Trump’s allies argue that the president’s actual policies resonate outside the bubble of the Beltway, and say that his supporters not only aren’t concerned about staff infighting, but are excited by characters like Scaramucci who vocally defend the president.
“I think Anthony is a breath of fresh air coming into the White House," Jason Miller, a veteran of Trump’s campaign, said Friday on CNN. "I love his focus on the leaks and I think he’s going to be a great teammate.”
They point to the confirmation of Supreme Court Justice Neil Gorsuch and Trump’s focus on deregulation as promises kept to his base. A booming stock market and steady growth in employment help cushion the impact of his legislative and personnel troubles.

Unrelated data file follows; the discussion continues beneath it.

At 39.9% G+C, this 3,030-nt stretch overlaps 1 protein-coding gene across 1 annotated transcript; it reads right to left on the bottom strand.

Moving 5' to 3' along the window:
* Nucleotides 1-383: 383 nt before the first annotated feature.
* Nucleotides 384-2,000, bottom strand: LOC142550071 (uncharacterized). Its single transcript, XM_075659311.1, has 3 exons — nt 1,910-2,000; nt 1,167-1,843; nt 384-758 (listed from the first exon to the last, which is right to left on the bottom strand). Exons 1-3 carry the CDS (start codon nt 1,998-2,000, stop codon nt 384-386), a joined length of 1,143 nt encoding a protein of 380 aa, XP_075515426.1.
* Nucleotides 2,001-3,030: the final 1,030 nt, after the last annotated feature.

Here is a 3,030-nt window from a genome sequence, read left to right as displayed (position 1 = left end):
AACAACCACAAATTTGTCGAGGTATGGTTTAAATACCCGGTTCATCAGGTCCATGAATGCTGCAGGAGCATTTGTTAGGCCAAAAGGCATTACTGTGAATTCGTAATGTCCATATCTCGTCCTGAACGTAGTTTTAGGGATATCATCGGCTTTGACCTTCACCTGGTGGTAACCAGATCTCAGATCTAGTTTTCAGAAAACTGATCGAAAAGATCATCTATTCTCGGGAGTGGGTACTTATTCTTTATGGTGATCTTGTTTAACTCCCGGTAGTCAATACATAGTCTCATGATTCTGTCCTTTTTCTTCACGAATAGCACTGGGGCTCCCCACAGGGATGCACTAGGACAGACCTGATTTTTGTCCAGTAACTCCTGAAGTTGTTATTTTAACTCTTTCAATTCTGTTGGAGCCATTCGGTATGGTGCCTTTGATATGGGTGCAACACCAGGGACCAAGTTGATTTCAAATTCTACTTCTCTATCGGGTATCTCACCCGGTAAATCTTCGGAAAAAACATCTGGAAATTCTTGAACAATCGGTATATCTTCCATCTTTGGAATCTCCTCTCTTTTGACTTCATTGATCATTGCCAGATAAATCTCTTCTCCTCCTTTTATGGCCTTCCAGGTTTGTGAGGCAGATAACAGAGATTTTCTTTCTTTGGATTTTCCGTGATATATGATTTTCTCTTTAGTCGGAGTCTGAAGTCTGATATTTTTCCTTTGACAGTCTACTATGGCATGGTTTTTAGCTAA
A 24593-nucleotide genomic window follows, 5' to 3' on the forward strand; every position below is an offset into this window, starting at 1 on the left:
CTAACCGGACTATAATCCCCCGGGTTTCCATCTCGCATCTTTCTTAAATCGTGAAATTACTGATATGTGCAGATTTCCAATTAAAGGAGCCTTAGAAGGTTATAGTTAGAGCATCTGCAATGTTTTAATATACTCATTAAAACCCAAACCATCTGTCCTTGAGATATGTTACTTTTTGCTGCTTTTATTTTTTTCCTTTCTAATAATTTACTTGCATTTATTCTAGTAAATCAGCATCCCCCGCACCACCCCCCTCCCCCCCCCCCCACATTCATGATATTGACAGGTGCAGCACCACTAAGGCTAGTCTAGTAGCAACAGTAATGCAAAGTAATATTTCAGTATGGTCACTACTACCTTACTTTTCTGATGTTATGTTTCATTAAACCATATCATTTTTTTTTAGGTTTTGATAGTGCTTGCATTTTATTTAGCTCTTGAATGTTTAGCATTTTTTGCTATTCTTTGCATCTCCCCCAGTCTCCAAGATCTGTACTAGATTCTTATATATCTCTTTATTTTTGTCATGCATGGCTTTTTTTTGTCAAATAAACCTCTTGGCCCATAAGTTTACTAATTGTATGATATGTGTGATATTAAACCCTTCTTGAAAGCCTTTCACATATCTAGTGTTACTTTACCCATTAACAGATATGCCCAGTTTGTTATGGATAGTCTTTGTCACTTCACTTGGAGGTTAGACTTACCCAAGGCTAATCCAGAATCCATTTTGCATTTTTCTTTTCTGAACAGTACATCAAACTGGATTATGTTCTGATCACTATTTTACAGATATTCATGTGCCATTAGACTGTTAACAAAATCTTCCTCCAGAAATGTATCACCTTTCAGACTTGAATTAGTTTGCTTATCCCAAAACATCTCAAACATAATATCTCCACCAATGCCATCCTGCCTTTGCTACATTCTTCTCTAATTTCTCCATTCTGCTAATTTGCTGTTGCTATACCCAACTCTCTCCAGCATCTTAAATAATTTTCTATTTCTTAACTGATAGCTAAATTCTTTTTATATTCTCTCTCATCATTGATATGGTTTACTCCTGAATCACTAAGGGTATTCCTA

Trump’s allies expect Kelly’s appointment to restore a rudder to the West Wing. The retired Marine Corps general is respected within the administration for his initial success reducing undocumented immigration and his commitment to Trump’s campaign promise of a wall on the southern border. He’ll start his job on Monday, convening a Cabinet meeting shortly after his swearing-in.
"The entire administration loves him and no one is comparable," Sanders told reporters on Friday.
But even Trump’s signature assurances of future victories rang hollow in the aftermath of his disastrous week.
On the airport tarmac in New York, reporters shouted questions about the defeat of the health care bill. The president at first offered only a wave. After a moment, he added, "It’s going to be fine," before ducking into his armored limousine.